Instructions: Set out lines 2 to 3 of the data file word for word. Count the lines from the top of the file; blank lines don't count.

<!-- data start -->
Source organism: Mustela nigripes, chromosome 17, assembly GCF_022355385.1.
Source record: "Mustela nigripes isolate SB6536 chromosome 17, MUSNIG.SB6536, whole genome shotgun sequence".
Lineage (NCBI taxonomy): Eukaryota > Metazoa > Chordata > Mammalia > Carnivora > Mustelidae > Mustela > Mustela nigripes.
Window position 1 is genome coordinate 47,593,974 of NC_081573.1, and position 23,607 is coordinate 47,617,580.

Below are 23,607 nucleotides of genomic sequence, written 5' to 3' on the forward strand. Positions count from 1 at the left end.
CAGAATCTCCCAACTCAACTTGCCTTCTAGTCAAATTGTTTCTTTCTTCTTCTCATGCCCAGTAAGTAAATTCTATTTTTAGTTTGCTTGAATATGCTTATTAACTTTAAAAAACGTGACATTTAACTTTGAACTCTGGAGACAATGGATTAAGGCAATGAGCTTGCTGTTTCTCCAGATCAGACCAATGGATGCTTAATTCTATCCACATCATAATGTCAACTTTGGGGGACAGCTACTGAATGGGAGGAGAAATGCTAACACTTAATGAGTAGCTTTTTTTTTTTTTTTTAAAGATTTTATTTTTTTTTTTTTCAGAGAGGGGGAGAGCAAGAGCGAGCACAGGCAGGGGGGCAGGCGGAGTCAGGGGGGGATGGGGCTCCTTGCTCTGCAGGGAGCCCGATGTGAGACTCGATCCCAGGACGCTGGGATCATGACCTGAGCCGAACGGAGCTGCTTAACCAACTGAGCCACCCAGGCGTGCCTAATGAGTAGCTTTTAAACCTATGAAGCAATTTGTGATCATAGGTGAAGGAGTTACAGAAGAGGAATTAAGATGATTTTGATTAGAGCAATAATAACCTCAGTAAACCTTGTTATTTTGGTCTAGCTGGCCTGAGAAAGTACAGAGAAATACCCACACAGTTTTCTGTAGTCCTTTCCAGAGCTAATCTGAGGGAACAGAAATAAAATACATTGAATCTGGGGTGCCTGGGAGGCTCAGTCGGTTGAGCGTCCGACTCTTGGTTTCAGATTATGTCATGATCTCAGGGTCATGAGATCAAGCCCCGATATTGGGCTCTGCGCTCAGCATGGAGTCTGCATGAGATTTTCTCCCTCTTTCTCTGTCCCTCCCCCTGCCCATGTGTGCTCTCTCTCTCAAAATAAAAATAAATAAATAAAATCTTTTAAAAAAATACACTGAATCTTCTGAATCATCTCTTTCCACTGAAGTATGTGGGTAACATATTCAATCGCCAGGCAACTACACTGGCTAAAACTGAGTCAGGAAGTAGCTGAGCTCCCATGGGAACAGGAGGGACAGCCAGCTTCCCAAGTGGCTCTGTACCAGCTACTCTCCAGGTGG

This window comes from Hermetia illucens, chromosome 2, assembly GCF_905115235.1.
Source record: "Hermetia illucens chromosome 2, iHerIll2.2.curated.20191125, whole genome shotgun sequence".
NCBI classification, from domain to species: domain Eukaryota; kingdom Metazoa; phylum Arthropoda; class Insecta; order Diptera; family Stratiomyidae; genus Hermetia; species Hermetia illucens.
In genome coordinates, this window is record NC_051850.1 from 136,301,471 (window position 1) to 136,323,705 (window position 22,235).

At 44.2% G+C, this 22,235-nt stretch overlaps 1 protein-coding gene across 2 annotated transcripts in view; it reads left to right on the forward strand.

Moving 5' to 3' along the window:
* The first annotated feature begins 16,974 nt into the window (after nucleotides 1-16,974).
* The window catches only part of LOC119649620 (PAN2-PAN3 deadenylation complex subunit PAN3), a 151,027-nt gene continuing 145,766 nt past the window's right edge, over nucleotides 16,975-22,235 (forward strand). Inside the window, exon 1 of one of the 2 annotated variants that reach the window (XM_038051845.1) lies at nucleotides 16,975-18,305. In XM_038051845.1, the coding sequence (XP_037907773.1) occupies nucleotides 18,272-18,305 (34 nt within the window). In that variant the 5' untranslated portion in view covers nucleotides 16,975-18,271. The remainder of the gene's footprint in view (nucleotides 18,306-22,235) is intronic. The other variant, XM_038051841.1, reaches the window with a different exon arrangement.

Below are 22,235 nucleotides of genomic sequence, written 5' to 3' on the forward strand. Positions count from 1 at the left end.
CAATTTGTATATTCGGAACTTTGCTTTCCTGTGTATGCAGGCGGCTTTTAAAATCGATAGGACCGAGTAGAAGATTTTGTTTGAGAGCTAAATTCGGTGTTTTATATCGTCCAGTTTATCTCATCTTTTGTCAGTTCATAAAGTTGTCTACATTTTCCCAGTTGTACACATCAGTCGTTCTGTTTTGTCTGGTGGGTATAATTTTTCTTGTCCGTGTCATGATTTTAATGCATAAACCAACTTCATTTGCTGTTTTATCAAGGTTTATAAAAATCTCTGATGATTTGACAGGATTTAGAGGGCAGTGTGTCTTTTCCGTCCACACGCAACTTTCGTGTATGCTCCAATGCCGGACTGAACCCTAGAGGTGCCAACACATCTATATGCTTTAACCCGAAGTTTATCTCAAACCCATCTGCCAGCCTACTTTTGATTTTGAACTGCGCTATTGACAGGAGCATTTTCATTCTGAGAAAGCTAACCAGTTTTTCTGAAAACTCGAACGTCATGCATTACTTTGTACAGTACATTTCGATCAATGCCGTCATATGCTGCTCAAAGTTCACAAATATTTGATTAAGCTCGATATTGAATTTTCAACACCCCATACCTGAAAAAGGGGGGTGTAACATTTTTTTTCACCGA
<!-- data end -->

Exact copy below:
Source record: "Mustela nigripes isolate SB6536 chromosome 17, MUSNIG.SB6536, whole genome shotgun sequence".
Lineage (NCBI taxonomy): Eukaryota > Metazoa > Chordata > Mammalia > Carnivora > Mustelidae > Mustela > Mustela nigripes.